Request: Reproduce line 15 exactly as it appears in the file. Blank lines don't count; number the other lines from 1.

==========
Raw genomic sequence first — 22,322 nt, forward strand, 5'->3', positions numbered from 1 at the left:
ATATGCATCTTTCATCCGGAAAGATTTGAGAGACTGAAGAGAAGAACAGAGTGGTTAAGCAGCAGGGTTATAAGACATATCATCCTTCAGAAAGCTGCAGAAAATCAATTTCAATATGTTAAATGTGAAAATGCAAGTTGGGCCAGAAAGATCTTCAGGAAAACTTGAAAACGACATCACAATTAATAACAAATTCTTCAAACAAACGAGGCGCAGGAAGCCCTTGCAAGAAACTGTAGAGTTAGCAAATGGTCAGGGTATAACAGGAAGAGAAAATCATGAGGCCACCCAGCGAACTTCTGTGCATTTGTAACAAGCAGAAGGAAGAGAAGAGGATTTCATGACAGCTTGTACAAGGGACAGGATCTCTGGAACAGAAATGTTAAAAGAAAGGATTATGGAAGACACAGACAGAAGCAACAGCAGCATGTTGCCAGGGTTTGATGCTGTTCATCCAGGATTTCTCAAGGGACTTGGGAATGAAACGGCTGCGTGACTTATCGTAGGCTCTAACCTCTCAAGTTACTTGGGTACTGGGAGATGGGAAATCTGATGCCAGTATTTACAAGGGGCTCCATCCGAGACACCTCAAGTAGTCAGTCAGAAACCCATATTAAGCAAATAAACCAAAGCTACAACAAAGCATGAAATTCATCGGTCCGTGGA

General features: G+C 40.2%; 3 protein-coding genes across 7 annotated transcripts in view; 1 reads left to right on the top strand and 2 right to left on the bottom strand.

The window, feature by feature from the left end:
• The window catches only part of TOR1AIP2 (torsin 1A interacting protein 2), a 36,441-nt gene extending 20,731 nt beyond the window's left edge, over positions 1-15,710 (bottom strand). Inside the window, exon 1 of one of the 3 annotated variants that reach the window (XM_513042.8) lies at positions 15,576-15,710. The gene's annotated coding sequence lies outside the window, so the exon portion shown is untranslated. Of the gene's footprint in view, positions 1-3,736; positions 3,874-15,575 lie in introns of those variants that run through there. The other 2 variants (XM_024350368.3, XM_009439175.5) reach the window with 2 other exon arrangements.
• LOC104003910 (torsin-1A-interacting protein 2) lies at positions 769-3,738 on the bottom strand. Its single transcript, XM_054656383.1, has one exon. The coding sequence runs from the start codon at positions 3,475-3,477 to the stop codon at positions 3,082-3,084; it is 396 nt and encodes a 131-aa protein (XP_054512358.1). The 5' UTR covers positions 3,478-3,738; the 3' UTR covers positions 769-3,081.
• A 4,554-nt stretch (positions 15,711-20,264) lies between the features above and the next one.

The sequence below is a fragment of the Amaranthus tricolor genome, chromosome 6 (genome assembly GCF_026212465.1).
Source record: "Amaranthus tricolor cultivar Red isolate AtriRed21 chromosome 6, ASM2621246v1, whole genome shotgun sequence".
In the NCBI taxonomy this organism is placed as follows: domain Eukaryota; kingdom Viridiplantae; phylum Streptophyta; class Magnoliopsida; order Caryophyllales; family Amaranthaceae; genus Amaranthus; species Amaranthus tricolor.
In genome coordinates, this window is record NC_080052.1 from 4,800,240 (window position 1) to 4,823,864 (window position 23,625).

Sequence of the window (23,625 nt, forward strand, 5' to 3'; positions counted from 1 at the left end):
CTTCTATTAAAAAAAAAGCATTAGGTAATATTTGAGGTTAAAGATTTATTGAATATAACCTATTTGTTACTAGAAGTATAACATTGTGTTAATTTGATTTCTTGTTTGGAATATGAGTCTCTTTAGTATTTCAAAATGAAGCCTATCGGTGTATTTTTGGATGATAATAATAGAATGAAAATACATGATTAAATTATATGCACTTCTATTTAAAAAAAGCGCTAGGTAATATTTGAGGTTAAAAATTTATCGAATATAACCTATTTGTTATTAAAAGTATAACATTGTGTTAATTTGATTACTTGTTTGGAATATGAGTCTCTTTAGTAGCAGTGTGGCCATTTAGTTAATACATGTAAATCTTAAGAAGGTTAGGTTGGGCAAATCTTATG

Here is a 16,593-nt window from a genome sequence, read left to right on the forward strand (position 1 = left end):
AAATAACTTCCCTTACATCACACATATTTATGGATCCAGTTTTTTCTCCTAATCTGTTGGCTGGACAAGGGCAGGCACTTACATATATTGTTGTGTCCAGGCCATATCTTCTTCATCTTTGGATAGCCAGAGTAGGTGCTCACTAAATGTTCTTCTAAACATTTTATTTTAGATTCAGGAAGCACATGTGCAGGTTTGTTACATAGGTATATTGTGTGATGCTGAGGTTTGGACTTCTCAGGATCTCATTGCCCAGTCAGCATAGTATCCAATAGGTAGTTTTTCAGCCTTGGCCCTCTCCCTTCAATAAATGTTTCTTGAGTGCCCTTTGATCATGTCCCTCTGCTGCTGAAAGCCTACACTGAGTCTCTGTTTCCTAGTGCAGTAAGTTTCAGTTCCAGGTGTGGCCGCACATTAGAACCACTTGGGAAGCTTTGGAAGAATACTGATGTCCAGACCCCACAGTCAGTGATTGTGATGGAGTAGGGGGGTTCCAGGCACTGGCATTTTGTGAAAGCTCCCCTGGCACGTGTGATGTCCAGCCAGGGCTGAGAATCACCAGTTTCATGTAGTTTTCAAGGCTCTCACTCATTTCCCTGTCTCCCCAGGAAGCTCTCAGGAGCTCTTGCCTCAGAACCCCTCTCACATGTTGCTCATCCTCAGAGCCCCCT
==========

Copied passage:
AAATAACTTCCCTTACATCACACATATTTATGGATCCAGTTTTTTCTCCTAATCTGTTGGCTGGACAAGGGCAGGCACTTACATATATTGTTGTGTCCAGGCCATATCTTCTTCATCTTTGGATAGCCAGAGTAGGTGCTCACTAAATGTTCTTCTAAACATTTTATTTTAGATTCAGGAAGCACATGTGCAGGTTTGTTACATAGGTATATTGTGTGATGCTGAGGTTTGGACTTCTCAGGATCTCATTGCCCAGTCAGCATAGTATCCAATAGGTAGTTTTTCAGCCTTGGCCCTCTCCCTTCAATAAATGTTTCTTGAGTGCCCTTTGATCATGTCCCTCTGCTGCTGAAAGCCTACACTGAGTCTCTGTTTCCTAGTGCAGTAAGTTTCAGTTCCAGGTGTGGCCGCACATTAGAACCACTTGGGAAGCTTTGGAAGAATACTGATGTCCAGACCCCACAGTCAGTGATTGTGATGGAGTAGGGGGGTTCCAGGCACTGGCATTTTGTGAAAGCTCCCCTGGCACGTGTGATGTCCAGCCAGGGCTGAGAATCACCAGTTTCATGTAGTTTTCAAGGCTCTCACTCATTTCCCTGTCTCCCCAGGAAGCTCTCAGGAGCTCTTGCCTCAGAACCCCTCTCACATGTTGCTCATCCTCAGAGCCCCCT